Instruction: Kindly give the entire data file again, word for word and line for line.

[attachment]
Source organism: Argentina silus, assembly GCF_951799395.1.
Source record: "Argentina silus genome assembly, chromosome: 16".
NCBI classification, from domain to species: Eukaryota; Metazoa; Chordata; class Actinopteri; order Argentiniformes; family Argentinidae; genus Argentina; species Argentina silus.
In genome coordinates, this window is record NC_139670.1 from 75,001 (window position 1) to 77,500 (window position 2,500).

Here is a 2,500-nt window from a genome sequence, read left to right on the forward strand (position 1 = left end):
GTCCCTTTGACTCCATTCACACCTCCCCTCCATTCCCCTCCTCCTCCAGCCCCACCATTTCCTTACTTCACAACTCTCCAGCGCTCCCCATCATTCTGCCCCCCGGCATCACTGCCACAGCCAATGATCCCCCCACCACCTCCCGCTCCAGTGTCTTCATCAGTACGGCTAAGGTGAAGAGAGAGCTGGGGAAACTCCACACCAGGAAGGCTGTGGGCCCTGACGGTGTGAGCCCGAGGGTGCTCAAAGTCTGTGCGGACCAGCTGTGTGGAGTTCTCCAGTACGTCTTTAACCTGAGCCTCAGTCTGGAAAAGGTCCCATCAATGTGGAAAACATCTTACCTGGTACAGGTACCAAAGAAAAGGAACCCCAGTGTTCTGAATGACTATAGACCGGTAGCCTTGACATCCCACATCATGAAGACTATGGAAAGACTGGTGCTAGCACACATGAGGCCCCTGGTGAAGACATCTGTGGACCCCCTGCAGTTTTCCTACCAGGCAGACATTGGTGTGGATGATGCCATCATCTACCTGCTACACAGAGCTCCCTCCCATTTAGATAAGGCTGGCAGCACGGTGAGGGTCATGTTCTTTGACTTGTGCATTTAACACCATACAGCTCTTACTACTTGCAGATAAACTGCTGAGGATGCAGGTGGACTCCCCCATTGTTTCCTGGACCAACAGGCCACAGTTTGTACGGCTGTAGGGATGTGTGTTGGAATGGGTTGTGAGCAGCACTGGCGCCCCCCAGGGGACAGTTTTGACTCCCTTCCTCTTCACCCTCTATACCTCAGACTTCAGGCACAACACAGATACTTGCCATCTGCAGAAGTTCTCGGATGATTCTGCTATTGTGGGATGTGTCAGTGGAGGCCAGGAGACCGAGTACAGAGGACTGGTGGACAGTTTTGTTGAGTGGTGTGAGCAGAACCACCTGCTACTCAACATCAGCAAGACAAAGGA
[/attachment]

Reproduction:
Source organism: Argentina silus, assembly GCF_951799395.1.
Source record: "Argentina silus genome assembly, chromosome: 16".
NCBI classification, from domain to species: Eukaryota; Metazoa; Chordata; class Actinopteri; order Argentiniformes; family Argentinidae; genus Argentina; species Argentina silus.
In genome coordinates, this window is record NC_139670.1 from 75,001 (window position 1) to 77,500 (window position 2,500).

Here is a 2,500-nt window from a genome sequence, read left to right on the forward strand (position 1 = left end):
GTCCCTTTGACTCCATTCACACCTCCCCTCCATTCCCCTCCTCCTCCAGCCCCACCATTTCCTTACTTCACAACTCTCCAGCGCTCCCCATCATTCTGCCCCCCGGCATCACTGCCACAGCCAATGATCCCCCCACCACCTCCCGCTCCAGTGTCTTCATCAGTACGGCTAAGGTGAAGAGAGAGCTGGGGAAACTCCACACCAGGAAGGCTGTGGGCCCTGACGGTGTGAGCCCGAGGGTGCTCAAAGTCTGTGCGGACCAGCTGTGTGGAGTTCTCCAGTACGTCTTTAACCTGAGCCTCAGTCTGGAAAAGGTCCCATCAATGTGGAAAACATCTTACCTGGTACAGGTACCAAAGAAAAGGAACCCCAGTGTTCTGAATGACTATAGACCGGTAGCCTTGACATCCCACATCATGAAGACTATGGAAAGACTGGTGCTAGCACACATGAGGCCCCTGGTGAAGACATCTGTGGACCCCCTGCAGTTTTCCTACCAGGCAGACATTGGTGTGGATGATGCCATCATCTACCTGCTACACAGAGCTCCCTCCCATTTAGATAAGGCTGGCAGCACGGTGAGGGTCATGTTCTTTGACTTGTGCATTTAACACCATACAGCTCTTACTACTTGCAGATAAACTGCTGAGGATGCAGGTGGACTCCCCCATTGTTTCCTGGACCAACAGGCCACAGTTTGTACGGCTGTAGGGATGTGTGTTGGAATGGGTTGTGAGCAGCACTGGCGCCCCCCAGGGGACAGTTTTGACTCCCTTCCTCTTCACCCTCTATACCTCAGACTTCAGGCACAACACAGATACTTGCCATCTGCAGAAGTTCTCGGATGATTCTGCTATTGTGGGATGTGTCAGTGGAGGCCAGGAGACCGAGTACAGAGGACTGGTGGACAGTTTTGTTGAGTGGTGTGAGCAGAACCACCTGCTACTCAACATCAGCAAGACAAAGGA